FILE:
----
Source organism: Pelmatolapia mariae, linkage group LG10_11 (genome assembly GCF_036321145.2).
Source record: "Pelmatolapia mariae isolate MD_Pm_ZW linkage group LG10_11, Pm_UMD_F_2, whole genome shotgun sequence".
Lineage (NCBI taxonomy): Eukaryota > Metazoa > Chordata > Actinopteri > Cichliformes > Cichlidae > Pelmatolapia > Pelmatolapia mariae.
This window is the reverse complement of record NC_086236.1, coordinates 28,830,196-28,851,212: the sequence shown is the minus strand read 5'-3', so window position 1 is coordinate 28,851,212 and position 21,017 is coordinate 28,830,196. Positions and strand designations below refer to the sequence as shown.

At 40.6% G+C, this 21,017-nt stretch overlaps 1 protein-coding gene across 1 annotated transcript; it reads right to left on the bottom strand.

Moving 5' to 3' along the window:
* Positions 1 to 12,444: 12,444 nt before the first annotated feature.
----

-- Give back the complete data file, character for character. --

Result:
Source organism: Pelmatolapia mariae, linkage group LG10_11 (genome assembly GCF_036321145.2).
Source record: "Pelmatolapia mariae isolate MD_Pm_ZW linkage group LG10_11, Pm_UMD_F_2, whole genome shotgun sequence".
Lineage (NCBI taxonomy): Eukaryota > Metazoa > Chordata > Actinopteri > Cichliformes > Cichlidae > Pelmatolapia > Pelmatolapia mariae.
This window is the reverse complement of record NC_086236.1, coordinates 28,830,196-28,851,212: the sequence shown is the minus strand read 5'-3', so window position 1 is coordinate 28,851,212 and position 21,017 is coordinate 28,830,196. Positions and strand designations below refer to the sequence as shown.

At 40.6% G+C, this 21,017-nt stretch overlaps 1 protein-coding gene across 1 annotated transcript; it reads right to left on the bottom strand.

Moving 5' to 3' along the window:
* Positions 1 to 12,444: 12,444 nt before the first annotated feature.